Apologizing In A Harbor Home: Creating Grace


Living as a family has good times and challenging moments. In the spirit of keeping a Harbor Home, there are events that cause hurt and require that very difficult of human exchanges: an apology. Make no mistake: an apology is a conversation that is not easy for either party. You and your children can learn these scripture based steps to grace.

“Therefore, if you are offering your gift at the altar and there remember that your brother or sister has something against you, leave your gift there in front of the altar. First go and be reconciled to them; then come and offer your gift. Matt. 5:23-24 NIV


She was on the verge of tears, and I felt a little bit sorry for her, but I sat there firm in my resolve all the same. “It’s like they all have something against me!” she said. “They all think that this whole situation is my fault! And none of it is! I didn’t do anything!”


This statement was so patently untrue that for a long moment I couldn’t respond at all. As I listened to the excuses, I remembered when had I learned the lesson that I needed to pass on that day.


The car was incredibly low on gas. Of course it was. I was already running late, several volunteers had left me hanging. As a full time Christian educator I was dependent on volunteers and I was frustrated.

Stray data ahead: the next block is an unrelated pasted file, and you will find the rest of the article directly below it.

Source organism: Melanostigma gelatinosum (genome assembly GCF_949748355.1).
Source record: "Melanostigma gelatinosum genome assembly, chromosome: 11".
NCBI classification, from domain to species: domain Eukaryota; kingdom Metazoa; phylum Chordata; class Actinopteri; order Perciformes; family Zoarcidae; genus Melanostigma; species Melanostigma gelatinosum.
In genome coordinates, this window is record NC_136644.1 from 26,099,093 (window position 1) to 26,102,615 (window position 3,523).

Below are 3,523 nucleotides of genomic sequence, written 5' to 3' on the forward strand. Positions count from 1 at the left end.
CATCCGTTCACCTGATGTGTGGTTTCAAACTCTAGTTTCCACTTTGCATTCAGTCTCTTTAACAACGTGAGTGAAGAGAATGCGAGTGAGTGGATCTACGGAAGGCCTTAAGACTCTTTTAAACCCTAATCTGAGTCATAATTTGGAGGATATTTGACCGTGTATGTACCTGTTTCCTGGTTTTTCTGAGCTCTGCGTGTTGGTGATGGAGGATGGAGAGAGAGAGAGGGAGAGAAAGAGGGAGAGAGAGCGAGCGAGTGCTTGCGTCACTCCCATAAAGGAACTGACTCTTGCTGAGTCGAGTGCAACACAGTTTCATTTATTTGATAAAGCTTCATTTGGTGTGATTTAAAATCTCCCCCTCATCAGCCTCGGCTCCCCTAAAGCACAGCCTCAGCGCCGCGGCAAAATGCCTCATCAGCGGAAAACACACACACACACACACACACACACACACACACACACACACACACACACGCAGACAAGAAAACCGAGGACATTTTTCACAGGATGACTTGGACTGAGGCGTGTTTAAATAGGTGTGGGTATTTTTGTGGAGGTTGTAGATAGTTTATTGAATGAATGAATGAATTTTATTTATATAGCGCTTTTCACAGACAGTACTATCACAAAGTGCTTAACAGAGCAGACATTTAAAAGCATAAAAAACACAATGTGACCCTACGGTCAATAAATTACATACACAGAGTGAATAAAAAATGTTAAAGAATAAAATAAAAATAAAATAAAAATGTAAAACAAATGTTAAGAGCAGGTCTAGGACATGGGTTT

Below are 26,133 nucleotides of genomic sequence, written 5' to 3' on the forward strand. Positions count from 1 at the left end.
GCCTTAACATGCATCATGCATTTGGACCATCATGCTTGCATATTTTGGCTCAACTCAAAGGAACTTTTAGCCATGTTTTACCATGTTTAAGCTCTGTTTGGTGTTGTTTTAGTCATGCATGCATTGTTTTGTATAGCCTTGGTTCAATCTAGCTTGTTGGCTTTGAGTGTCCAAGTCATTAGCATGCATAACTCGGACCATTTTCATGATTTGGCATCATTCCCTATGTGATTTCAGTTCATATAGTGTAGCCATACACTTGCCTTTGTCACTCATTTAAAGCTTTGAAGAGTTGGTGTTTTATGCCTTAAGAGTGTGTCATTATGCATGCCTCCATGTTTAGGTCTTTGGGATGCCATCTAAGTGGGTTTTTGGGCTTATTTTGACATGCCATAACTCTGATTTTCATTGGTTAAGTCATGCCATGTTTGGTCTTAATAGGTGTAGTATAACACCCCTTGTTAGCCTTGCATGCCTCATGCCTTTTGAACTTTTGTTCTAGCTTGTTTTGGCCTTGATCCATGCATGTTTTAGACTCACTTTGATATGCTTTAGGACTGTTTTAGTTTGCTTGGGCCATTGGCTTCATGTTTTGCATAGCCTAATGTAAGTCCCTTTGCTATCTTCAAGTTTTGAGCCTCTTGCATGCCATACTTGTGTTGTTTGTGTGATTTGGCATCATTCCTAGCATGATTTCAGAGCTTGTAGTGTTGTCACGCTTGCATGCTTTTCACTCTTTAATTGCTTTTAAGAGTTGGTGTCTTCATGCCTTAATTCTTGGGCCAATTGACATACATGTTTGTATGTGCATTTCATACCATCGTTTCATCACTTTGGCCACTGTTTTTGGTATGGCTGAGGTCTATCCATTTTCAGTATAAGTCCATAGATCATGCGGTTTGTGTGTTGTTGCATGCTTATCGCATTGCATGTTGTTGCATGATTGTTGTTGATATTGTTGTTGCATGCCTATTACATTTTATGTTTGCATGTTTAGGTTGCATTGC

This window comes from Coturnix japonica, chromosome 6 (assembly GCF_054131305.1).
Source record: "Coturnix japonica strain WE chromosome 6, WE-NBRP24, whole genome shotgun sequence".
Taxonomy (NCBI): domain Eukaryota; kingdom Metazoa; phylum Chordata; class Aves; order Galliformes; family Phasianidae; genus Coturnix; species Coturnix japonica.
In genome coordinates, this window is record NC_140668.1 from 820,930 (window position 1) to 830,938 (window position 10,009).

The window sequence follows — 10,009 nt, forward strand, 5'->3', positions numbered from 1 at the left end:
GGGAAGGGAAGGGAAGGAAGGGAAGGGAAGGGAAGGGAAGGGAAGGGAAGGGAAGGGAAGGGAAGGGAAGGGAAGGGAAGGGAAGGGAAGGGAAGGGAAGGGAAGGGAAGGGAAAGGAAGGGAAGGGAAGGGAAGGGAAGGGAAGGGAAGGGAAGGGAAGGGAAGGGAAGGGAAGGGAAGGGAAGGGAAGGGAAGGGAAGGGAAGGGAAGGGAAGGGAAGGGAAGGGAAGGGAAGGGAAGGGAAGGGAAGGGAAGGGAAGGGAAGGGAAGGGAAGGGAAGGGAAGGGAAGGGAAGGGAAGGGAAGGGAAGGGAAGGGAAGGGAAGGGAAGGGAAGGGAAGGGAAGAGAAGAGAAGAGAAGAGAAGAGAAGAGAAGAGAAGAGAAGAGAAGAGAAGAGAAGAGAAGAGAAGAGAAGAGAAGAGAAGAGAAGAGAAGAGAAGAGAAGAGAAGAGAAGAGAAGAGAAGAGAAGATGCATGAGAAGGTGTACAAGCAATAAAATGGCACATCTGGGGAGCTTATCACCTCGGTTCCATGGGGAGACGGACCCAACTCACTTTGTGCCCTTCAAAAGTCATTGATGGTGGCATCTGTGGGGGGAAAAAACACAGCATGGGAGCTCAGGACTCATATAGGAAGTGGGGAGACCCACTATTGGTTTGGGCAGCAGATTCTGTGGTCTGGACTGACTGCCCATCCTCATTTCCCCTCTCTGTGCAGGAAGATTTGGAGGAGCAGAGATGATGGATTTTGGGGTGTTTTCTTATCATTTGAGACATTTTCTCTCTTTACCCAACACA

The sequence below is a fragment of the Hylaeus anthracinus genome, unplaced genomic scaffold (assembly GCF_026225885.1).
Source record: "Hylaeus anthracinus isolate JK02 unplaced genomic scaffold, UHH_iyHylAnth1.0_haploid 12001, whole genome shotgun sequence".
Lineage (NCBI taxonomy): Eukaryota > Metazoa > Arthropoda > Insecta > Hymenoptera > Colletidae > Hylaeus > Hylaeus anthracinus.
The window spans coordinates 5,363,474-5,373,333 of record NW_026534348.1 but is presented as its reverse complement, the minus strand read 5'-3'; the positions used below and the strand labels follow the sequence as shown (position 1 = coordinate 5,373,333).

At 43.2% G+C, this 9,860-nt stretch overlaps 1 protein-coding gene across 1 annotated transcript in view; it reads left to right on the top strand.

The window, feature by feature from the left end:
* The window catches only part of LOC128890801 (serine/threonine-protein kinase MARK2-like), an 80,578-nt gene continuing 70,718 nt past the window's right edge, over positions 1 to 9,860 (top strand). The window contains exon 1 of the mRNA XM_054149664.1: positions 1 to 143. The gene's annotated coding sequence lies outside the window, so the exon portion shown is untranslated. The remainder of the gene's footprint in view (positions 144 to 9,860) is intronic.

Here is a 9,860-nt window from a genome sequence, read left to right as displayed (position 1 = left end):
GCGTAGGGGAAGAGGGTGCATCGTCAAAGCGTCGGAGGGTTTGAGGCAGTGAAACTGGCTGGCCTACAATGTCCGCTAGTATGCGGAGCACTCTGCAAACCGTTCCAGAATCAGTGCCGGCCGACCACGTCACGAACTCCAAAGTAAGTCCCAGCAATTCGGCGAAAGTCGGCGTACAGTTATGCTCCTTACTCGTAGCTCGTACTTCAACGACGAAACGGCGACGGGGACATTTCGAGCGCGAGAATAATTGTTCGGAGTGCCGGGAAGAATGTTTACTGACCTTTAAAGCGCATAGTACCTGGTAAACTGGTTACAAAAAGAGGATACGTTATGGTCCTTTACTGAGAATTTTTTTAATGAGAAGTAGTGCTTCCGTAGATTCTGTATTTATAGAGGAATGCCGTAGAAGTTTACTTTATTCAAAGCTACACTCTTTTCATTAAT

I made it to a little store on fumes, and sighed in relief. Something had actually gone right this morning. But the car clock reminded me that my most pressing issue was time. Then there was a message on the screen telling me to go into the store and see the cashier. “What?! Why? Go into the store? The flashing screen insisted. So I did.


No one who saw me in that moment could have missed how irritated I was. My facial expression coupled with the tension in my body were a neon billboard of frustration. Full of this heightened emotion, I marched into the store, approached the cashier, and began to “explain” my problem.


All of my woes were being piled onto this poor young woman as though she were the orchestrator of them all. Then, of course, I had to pump the gas and go back into the store to pay for it. I acted like a sixth grader who wasn’t allowed to go to her friend’s house. I didn’t use bad language, but I was not polite.


Having finally completed the transaction, I stormed out of the store and back to my car. The rear of the car was facing the store and about half way between the door of the store and my champagne colored midsize sedan I saw it. My face began to burn with shame and I wanted the earth to swallow me up. My frustration melted away in a moment, and I stopped in my tracks for what seemed a long moment. Just looking. My eyes filled. I kept looking, and my heart sank even further.


The fish symbol on my car glared at me in shiny, plastic, glued on condemnation. Even worse, I had the fancy fish symbol. You know the one I mean. It had the Greek word for Jesus written inside it. That was to prove that not only was I a Christian, I was a smart, well educated Christian who knew the Greek word for Jesus. Aren't I special?